Ca’ Pesaro (Galleria Internazionale d’Art Moderna) is a Baroque marble palace facing the Grand Canal, originally designed by Baldassarre Longhena in mid-17th century, the construction was completed by Gian Antonio Gaspari in 1710.
In the exhibition, the early wall painting on wood dated 1951 leads, via an itinerary full of visions and references, to a selection of Twombly’s last works, produced 2011, when the artist was at the physical limit of his old age: eight paintings of gestural baroque circles in yellow, red and orange on a bright green background (half margarita, half key lime); eccentric circular strokes – among the key motifs of the artist – narrow in some places and broader, freer in others, to generate “a sensation of radiant energy and controlled frenzy”. (Galleria’s press)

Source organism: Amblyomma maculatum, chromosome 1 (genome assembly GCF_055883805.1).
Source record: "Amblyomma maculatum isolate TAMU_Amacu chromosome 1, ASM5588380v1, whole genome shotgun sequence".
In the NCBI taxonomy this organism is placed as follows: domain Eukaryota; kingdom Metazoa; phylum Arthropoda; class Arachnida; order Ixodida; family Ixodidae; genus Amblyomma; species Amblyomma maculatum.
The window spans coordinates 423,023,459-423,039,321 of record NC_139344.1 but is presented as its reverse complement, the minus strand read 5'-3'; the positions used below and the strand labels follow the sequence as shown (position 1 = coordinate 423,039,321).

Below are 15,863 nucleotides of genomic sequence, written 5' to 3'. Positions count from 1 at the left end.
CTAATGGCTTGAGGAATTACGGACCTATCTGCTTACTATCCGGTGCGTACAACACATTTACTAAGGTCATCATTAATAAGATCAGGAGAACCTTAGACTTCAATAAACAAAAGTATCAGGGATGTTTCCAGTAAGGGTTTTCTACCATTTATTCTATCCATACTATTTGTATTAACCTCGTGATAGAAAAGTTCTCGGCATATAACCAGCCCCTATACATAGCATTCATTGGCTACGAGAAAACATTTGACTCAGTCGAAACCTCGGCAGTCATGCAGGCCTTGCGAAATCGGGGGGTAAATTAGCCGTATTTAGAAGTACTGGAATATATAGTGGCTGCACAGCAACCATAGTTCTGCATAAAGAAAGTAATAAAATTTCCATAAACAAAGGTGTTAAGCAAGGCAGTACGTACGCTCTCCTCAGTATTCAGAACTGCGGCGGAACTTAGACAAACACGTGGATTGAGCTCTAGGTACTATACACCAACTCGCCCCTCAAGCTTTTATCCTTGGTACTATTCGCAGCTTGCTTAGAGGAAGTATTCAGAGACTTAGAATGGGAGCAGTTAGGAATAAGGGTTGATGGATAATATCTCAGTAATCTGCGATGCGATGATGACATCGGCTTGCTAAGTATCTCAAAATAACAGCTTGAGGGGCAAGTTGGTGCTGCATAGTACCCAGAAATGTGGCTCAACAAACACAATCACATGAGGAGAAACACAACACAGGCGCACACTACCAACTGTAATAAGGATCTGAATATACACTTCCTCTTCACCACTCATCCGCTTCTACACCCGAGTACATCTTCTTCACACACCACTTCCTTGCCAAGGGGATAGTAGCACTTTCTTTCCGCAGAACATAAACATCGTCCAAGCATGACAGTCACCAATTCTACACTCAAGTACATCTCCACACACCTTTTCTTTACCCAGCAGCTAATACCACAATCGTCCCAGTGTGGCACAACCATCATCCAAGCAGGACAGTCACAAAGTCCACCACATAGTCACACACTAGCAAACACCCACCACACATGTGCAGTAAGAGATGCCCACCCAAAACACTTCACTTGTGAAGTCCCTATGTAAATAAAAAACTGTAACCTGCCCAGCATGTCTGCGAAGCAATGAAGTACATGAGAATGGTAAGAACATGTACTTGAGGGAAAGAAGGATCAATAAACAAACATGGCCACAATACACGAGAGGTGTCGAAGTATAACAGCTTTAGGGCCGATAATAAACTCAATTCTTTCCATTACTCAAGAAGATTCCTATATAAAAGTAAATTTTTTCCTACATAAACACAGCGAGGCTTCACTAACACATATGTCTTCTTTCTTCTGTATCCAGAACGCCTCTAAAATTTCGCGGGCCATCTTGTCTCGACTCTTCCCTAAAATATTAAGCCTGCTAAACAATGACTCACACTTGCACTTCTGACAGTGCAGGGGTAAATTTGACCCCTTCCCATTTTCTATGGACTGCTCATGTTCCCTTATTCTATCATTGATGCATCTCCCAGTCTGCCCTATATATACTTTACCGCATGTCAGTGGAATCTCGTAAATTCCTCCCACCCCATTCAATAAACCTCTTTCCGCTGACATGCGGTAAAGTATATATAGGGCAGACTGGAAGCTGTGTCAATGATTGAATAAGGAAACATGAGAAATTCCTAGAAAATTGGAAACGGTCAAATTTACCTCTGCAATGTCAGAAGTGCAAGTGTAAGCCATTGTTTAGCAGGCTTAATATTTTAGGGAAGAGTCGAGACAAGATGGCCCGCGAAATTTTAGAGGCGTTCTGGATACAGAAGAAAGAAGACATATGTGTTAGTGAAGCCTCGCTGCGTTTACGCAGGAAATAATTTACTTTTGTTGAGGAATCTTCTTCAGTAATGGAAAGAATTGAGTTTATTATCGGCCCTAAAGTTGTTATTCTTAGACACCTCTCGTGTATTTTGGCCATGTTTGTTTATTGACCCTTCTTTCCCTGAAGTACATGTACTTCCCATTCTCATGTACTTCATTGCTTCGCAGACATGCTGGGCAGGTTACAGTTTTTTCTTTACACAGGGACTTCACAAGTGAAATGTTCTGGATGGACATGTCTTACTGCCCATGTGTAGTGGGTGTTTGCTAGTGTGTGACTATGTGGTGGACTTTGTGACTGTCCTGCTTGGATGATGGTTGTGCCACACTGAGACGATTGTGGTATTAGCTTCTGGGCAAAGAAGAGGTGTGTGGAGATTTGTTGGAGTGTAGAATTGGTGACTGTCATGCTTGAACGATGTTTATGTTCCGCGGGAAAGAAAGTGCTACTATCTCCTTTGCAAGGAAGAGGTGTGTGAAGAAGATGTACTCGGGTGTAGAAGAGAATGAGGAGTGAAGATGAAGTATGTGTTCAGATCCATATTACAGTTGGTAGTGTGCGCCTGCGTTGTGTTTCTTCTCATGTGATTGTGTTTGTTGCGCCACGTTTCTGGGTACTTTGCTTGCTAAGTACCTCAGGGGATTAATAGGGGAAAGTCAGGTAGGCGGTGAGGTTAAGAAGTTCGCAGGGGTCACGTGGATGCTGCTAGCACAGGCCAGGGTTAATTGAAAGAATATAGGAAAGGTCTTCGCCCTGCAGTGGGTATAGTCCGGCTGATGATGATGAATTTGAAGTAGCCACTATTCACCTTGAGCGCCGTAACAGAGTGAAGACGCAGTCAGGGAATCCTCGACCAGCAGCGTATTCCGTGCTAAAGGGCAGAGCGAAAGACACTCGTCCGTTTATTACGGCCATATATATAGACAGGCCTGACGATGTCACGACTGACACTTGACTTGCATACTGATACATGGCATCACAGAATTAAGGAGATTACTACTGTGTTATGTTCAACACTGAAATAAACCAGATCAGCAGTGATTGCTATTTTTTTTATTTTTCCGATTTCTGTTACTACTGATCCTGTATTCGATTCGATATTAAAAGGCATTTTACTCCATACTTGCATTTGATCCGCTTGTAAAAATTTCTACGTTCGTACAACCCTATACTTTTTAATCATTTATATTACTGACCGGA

fabulous reception and dinner given by Gagosian, followed at Scuola Grande di San Rocco.
The Scuola di San Rocco, protector against plague, which had struck Venice in that century) was established in 1478 by a group of wealthy Venetian citizens, next to the church of San Rocco, from which it takes its name.
In 1564 the painter Tintoretto was commissioned to provide paintings for the Scuola, and his most renowned works are to be found in the Sala dell’Albergo and the Sala Superiore. All the works in the building are by him, or his assistants, including his son Domenico: they were executed between 1564 and 1587
The pictorial decorations of the rooms took Tintoretto until 1588 and constitutes one of the most fascinating pictorial undertakings ever known: from 1564 to 1567 the 27 canvases on the ceiling and walls of the Hall of the Hostel, where members of the Banca and Zonta who governed the brotherhood used to meet; from 1576 to 1581 the 25 canvases on the ceiling and walls of the Upper Hall; from 1582 to 1587 the eight large canvases in the Ground Floor Hall.
take a virtual tour here: galleries at Scuola di San Rocco